Many Fallujah residents say the attacks were first motivated by anger about house searches, but are now fueled by a cycle of revenge that comes out of incidents like the April demonstration.

"The martyr's families will get revenge, and the coalition forces will shoot randomly and kill others, then the other families will revenge their sons, and that will continue until they are gone forever," said a town resident who goes by the name of Abu Mustafa—father of Mustafa.

"You get the feeling we're still not wanted here," said Sgt. Hocken Smith of the 3rd ID, who said his unit gets shot at almost every night while on patrol. "They were told we were going to liberate and not occupy, and they want us out."

Standing next to Smith at a row of concrete barracks on the outskirts of Fallujah, Sgt. Anthony Sollano said, "our morale's kind of low right now.

"We're just ready to go home it sucks, pretty much."

The soldiers of the 3rd ID, the two men pointed out, were deployed to Kuwait more than eight months ago, fought the main thrust of the Iraqi war, and are still taking fire from people who speak a language they don't understand.

Despite all that, DiSalvo said he thinks the majority of Fallujah residents support the American presence and have been impressed with task forces of soldiers working to repair the sewage and electrical infrastructure.

"We've turned the corner," he said. "The hearts and minds thing, we've done that. But we've got probably 20 percent on the fence."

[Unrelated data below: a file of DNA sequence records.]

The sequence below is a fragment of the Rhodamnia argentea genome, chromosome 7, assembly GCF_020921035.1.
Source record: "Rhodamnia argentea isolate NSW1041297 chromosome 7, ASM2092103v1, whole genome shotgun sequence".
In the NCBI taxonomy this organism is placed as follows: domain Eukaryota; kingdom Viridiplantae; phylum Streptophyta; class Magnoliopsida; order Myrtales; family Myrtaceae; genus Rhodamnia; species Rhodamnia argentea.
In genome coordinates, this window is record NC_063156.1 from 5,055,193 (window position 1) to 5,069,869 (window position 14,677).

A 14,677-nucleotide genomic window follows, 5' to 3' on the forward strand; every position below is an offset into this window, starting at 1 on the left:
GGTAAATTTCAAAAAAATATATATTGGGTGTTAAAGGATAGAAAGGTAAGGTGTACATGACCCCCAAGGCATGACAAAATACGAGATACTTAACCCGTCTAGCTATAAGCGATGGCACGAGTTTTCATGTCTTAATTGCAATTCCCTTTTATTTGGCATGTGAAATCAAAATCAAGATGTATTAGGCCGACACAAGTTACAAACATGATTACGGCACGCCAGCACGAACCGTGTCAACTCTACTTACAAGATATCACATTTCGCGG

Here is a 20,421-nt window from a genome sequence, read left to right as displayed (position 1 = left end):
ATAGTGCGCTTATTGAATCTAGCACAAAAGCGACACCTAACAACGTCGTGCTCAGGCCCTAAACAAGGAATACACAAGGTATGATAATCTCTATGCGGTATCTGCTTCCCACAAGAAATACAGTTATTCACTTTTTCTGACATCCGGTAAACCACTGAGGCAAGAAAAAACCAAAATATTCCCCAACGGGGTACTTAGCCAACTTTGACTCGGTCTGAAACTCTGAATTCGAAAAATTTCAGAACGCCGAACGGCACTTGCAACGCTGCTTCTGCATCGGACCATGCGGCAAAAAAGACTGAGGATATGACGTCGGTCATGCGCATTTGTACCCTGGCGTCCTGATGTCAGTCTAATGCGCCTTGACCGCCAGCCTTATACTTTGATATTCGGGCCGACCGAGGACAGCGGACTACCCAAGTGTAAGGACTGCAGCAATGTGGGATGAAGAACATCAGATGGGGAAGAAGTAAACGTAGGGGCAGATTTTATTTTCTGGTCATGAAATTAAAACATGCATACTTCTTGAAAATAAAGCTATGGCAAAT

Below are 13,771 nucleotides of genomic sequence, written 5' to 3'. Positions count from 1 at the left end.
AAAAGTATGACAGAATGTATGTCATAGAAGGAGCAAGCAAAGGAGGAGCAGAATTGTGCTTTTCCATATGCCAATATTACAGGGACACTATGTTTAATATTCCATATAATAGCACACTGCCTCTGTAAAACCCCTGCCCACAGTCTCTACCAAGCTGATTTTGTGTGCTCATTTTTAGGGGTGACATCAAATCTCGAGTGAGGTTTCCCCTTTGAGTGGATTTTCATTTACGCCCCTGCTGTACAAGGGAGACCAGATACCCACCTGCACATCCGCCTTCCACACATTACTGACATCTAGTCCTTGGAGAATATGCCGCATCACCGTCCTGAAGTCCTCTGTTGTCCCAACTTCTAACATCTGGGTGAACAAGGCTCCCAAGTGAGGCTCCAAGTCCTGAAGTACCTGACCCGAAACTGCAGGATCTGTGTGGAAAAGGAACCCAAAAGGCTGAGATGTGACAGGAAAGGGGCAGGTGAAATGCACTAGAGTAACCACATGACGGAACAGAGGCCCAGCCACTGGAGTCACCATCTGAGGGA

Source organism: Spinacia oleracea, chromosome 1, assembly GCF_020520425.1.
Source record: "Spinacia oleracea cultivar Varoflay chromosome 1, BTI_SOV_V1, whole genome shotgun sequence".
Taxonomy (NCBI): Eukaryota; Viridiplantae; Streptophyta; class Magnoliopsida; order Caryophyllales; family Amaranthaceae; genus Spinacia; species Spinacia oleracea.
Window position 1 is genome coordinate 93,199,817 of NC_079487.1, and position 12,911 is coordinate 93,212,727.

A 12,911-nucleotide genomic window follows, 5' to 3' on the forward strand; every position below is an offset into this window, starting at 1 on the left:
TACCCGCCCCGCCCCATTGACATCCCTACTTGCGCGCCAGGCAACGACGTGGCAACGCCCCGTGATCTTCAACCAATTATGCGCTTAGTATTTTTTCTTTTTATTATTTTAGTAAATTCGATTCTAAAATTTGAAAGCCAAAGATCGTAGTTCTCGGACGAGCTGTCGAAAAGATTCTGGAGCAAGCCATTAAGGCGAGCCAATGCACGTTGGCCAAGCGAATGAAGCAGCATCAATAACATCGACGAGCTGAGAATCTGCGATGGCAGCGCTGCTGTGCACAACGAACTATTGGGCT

As proof, he said, the town's mayor, Taha Alwani, has often told the press that he welcomes the U.S. troops.

Ask almost anyone in Fallujah, though, and they'll say they hate the Americans and do not trust Alwani, who was installed, not voted in, with the blessings of U.S. troops.

Alwani, a former Iraqi exile—which makes him a foreigner in the eyes of many—spoke recently about the residents of Fallujah. Because they were misled by deposed dictator Saddam Hussein for so many years, he said, Fallujah citizens are unable to make decisions for themselves.

"They do not know what is good for them. Until now they do not know how to think," he said. "The people are still confused."

The Army has in the past week strung concertina wire around much of the outside of the mayor's office and adjacent police station, and put up sand-filled walls guarded by a tank to the rear of the block.

It was Alwani that the Army turned to after the Monday explosion of a building in a mosque compound that killed 10 Iraqis. Thursday, Alwani said that he knew the Americans were not behind the explosion, which killed the mosque's spiritual leader, or Imam.

Engineers with the 3rd ID have since said the debris pattern shows conclusively that the explosion came from inside. The U.S. Army's Central Command sent out a release saying there'd apparently been a bomb making class going on at the time.

A lot of people in Fallujah no longer care what the Americans or Alwani say. They're convinced the United States launched a missile at the building, targeting Imam Laith Khalil, who'd spoken out against the presence of troops in the city.

Amar Mahmoud, standing at a soda stand less than a block from the mayor's office, said he was sure the Americans attacked the mosque. In return, he said, "they will be killed in the streets, one by one."

A few yards away, Bilal Al Kubaisi, who owns a tire store, said "they attacked the mosque. The mayor does not represent the people of Fallujah." The killings, he said, will come soon.

Out on foot patrol at night, Lt. Moberley walked right past Kubaisi's store. With his men fanning out to the left and right of him, Moberley kept checking a map of the city, trying to figure out which way to go.

At some point, they turned off the main road, back down another side street. Stepping into darkness, they went ahead, wondering what the next block might bring.


(Lasseter reports for the Lexington Herald-Leader.)


(c) 2003, Knight Ridder/Tribune Information Services.

PHOTOS (from KRT Photo Service, 202-383-6099): FALLUJAH